Yep, with warmer weather comes increased occurrences of snake encounters. Here in California, that’s rattlesnakes! Caution, if you have a phobia about snakes, I suggest you don’t have the mental faculty to deal with the situation, this could lead to a critical mistake on your part, so leave it to someone else! Otherwise I would recommend leaving the ones you see on the trail alone and only kill the ones in campgrounds.
One of the first lessons you should learn on the trail is “Pan-And-Scan”. Keep your eyes moving/searching. But don’t just look, understand what you’re seeing and process its meaning. This is obviously important on the trail because you need to watch your step, but the act of pan-and-scan MUST continue when you get to your campground/camp site!
Rattlesnakes like to bask in the sun, but they don’t like to go far from their hole. This is often under the campground outhouse! If you go to use the [stinky] toilet, and you see a hole or two dug under the edge of the concrete slab, you should presume a rattlesnake and watch that area every time you want to relieve yourself!!
If you see a rattlesnake within a campground, especially in the backcountry, get a long, heavy stick (5 or 6 feet is fine), then staying as far away as possible, with solid footing, strike the snake (targeting the head, but any hit will do). Do this until you’re sure the snake is dead and cannot strike (CAUTION: Rattlesnakes do NOT have to be “coiled” to strike, that’s a myth!)
When the snake is dead, pin the neck, just behind the head, to the ground with the end of your stick. When you’re sure you have it securely pinned, keep it pinned, and step on the head with your boot. With your boot on the head, remove your stick, and use your knife to separate the head (the poison sacks are in the head, so cutting about an inch below the head is plenty safe). With the head separated, either kick the head into its hole, or dig a hole and bury it (CAUTION: People can still be bit by the still active bite reflex!) With the snake head safely discarded, it’s time to EAT!
Rattlesnake meat not only tastes like chicken (at first), it cooks the same. It dries out quickly over a fire, so you need to be careful not to overcook it, but ALL wild meat should be cooked thoroughly (no red blood!) The problem is, Rattlesnake is very boney, so you may find yourself either pulling a lot of bones out of your mouth, or fileting a lot of bones out before serving. So I would suggest either enlisting some help to speed up the processing, or chop it in half and bag it so it doesn’t go bad while you work with the rest.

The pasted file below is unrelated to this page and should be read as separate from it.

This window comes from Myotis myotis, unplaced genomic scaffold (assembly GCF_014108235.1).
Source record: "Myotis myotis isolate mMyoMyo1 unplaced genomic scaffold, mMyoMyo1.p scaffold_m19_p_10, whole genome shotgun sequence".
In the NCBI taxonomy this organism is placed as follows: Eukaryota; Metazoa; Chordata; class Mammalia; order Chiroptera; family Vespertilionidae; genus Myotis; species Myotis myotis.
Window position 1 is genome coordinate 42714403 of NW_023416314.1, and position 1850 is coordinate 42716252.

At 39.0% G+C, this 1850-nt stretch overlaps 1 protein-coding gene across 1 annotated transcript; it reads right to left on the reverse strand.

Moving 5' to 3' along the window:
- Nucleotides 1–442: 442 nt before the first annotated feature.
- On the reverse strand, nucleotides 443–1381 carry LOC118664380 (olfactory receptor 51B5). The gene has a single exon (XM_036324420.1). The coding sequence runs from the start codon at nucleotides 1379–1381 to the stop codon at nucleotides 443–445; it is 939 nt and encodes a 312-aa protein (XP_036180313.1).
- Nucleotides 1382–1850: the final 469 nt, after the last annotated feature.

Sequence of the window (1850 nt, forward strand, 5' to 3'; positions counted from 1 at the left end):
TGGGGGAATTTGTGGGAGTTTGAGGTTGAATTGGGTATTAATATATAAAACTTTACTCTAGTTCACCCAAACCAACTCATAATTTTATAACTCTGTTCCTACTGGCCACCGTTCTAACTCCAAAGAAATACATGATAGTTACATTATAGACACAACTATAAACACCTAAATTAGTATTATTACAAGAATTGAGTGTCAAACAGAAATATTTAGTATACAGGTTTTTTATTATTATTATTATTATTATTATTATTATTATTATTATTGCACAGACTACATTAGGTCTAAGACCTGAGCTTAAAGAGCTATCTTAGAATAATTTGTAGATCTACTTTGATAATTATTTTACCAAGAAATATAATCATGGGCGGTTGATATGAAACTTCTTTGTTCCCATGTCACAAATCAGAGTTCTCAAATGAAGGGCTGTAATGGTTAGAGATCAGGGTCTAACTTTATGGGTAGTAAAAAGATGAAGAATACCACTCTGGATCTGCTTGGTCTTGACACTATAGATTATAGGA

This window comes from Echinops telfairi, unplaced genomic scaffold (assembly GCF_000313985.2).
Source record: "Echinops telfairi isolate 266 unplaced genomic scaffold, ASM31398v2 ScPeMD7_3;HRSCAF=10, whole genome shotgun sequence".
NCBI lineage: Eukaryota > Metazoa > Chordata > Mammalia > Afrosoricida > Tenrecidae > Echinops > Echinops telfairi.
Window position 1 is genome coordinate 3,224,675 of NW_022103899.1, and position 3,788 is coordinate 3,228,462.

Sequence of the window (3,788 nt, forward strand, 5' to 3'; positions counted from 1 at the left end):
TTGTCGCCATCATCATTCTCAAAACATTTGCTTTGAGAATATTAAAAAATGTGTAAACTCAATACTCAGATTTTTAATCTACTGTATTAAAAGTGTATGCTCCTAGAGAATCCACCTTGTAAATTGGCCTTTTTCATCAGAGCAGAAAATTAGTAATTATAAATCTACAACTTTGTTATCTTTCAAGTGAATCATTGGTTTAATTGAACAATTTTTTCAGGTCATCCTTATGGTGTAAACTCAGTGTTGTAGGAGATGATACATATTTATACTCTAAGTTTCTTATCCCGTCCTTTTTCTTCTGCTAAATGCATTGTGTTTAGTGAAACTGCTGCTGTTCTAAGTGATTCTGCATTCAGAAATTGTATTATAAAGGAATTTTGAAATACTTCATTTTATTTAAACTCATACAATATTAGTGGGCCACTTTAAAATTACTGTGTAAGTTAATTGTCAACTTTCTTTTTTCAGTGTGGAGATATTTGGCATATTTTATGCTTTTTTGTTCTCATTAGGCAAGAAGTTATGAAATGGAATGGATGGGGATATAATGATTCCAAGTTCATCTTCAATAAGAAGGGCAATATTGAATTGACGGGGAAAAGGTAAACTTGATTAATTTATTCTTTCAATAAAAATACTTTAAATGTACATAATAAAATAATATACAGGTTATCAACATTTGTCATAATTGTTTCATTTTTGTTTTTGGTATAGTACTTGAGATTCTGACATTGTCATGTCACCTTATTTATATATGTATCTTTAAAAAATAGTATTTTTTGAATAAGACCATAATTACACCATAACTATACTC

This is an EASY way to cook rattlesnake and you don’t have to worry about overcooking! Chop the snake into smallish pieces and drop into your cooking pot. Then fill the pot with water and place over fire. After at least 5 to 10 minutes, the snake will be cooked, but cook as long as you want. The broth you get is delicious, but add seasonings to your taste, I use a “menudo mix.” You can serve the snake parts with the broth, just remember the meat is boney!
RATTLESNAKE ON RICE
This is more work! While white rice is cooking, cook the rattlesnake (boiling or baking) lightly, then separate the meat from the bones. For this, using the middle of the snake is best because the pieces of meat are larger including on either side of the spine. Once that’s done, serve over rice and top with a hot or spicy sauce/seasoning (it’s rattlesnake, it’s GOTTA have a bite!)
Cleaning/processing rattlers is VERY easy! (NOTE: Processing ALL kills should be done AWAY from camp!!) I have a Leatherman Titanium, on that model, is a serrated blade, on the end of that blade is what looks like a hook.
Leatherman calls it a "utility cutting hook". I call it a "gut hook" because it's perfect for doing just that! Since I already cut its head off, I didn't have to make an incision to insert the hook, but either way, you just put the hook in at the top and draw it down. The carcass opens like a zipper!! The guts just fall out, so there's no other cutting. Then all you do is pull the skin off like a sock.
BTW, another myth is that you can tell the age of the rattler by the number of rattles in the tail. WRONG! While it's true rattlers add a pair of rattles to their tail every time they shed their skin, they may shed their skin two or thee times a year. Also, those rattles sometimes break off.